I love fall! Not only for the changing colours and cool, crisp days but also for the many conferences and trade shows that take place this time of year. At the recent HealthAchieve conference, organized by the Ontario Hospital Association, for example, I learned that there is a growing trend in Canadian hospitals towards a single, enterprise-wide electronic medical record system. Experience elsewhere in the world suggests that this preference for single vendor systems over best of breed environments is fraught with challenges and runs counter to the trend in other industries.
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Earlier this year Greg Reed, eHealth Ontario’s CEO, announced that he was resigning his position effective October 2013. Although there was a flurry of media attention when the resignation was announced, mainly focused on Mr. Reed’s severance package, there has been little speculation since then regarding Mr. Reed’s possible successor. Who are the possible candidates for this role?
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In an October 2010 Healthcare Technology Online editorial, Evan Steele, CEO of SRSsoft, is quoted as saying “Any business that is run on paper is highly inefficient.” He further notes that “decisions based on accurate and complete information … improves the level of patient care while increasing productivity.” Does health IT improve productivity? Recent studies suggest that while health IT tools such as EMR systems do indeed enhance productivity they also highlight that there is still considerable untapped potential for further productivity improvements.
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Recently posted to Technology for Doctors:
In the previous edition of Technology for Doctors Online, Dr. Brendan Byrne, VP of Physician Solutions at TELUS Health Solutions, described a “new approach to EMR” that he calls “EMR 3.0.” A pioneer in the Canadian EMR market, Dr. Byrne has literally lived the evolution of EMRs in Canada and, as a physician and entrepreneur, he possesses unique perspectives on the EMR market and what might lie ahead.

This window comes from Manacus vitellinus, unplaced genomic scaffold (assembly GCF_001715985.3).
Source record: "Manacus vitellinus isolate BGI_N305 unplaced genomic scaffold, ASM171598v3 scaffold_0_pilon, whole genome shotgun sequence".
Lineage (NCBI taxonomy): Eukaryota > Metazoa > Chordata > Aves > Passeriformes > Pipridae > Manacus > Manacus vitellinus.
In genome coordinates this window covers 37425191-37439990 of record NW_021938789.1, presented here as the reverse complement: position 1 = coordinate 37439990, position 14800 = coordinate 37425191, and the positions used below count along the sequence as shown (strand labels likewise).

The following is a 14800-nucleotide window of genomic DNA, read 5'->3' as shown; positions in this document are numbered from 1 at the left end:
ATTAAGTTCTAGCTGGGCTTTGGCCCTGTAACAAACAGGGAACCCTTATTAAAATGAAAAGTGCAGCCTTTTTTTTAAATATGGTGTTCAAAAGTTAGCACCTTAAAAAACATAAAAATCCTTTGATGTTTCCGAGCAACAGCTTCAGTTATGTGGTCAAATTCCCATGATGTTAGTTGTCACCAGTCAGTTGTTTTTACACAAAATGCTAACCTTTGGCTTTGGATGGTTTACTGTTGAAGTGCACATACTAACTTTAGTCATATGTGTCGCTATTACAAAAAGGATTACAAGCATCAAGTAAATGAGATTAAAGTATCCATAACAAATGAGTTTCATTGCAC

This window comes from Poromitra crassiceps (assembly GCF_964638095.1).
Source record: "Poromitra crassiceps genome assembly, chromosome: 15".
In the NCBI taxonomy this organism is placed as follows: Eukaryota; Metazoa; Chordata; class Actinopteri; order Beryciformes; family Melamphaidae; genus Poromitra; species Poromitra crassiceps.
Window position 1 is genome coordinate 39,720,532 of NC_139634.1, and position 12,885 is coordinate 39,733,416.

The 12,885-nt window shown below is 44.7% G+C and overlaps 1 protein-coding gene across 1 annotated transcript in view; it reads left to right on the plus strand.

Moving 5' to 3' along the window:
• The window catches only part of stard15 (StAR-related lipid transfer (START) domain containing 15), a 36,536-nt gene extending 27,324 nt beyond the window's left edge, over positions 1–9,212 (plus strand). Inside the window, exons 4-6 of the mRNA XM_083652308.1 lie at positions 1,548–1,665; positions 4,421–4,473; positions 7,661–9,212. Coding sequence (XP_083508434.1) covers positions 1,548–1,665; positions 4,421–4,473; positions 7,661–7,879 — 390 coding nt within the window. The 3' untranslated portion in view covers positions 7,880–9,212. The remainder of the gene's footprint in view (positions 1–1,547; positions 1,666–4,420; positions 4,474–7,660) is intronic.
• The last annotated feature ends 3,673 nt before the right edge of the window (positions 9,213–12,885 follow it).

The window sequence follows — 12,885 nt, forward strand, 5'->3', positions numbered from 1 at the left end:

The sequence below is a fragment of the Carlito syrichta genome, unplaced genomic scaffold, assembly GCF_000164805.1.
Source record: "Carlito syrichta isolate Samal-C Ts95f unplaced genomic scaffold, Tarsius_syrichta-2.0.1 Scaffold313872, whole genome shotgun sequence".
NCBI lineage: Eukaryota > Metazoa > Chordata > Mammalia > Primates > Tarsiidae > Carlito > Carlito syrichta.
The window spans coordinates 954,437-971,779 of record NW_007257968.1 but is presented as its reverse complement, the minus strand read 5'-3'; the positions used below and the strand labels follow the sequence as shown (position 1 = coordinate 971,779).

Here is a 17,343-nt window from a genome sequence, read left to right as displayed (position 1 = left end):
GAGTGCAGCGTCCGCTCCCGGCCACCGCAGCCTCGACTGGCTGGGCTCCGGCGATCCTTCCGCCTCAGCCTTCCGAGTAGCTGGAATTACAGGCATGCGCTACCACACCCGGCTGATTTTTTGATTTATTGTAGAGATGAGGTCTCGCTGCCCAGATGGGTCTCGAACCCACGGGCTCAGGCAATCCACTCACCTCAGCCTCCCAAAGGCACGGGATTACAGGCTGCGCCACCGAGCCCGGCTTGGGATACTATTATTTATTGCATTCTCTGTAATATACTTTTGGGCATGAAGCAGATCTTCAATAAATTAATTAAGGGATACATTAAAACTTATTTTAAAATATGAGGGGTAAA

I was intrigued by his arguments for a next generation EMR and began musing about what the next generation EMR (also referred as an EHR in the U.S.) might look like.
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I try hard to live my life with few regrets. There are many reasons for doing so, the most pragmatic of which is that it is virtually impossible to know what might have happened along the road not traveled. Every once in a while, though, there are events in my life that regret. One of these regrets is not finding the time to book lunch with Kevin Leonard after committing to do so when I saw him at eHealth 2013 in Ottawa.
I have known Kevin for close to 10 years. We first met at an eHealth conference in Toronto in 2005 after I attended a presentation on person health records for citizens (click here to read a review of this presentation by Hans Oh). I was intrigued by what at the time was the rather novel perspective that patients should have access to their data. When he mentioned his new book, A Prescription for Patience: A Guide to Improving Our Healthcare System, I made it a point to hang around after the presentation to buy a copy and get him to sign it for me.
Although Kevin and I did not always share the same views on matters related to eHealth, we had mutual respect for each other’s opinions. I always welcomed the opportunity to chat with Kevin and was thrilled when he asked me to guest lecture at one of his courses in the fall of 2012. It is a highlight of my eHealth career that I will always cherish.
Kevin is a wonderful example of how to effect change. He didn’t just complain about what bothered him He took action and encouraged others to do the same.
I regret that I was unable to find the time to have lunch with Kevin before he died. It is truly a missed opportunity, one that I know I would have enjoyed.
This past May I attended, as I have every year for the past ten years, the annual Canadian eHealth conference. Held for the first time at the new Ottawa Convention Centre, the Canadian eHealth conference is a networking and educational event that attracts health IT decision makers, thought leaders, vendors, and users from across Canada as well as international delegates. As I listened to various presentations and chatted with people about their reactions to the presentations that they attended, I began to wonder whether eHealth as a concept has “jumped the shark” and is on its way to becoming irrelevant.
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I recently attended the annual Canadian eHealth conference, held this year for the first time at the new Ottawa Convention Centre. One of the themes that emerged during the conference, at least for me, was the role of the individual in their health and healthcare and the extent to which information and related technologies might change this role. Many speakers and participants spoke about the emergence of the Healthcare Consumer and some even suggested that their behaviour will shape future healthcare services. While I think that consumerism has a role to play in healthcare, I also believe that the traditional roles of patient and physician are not going to disappear anytime soon – nor should they.
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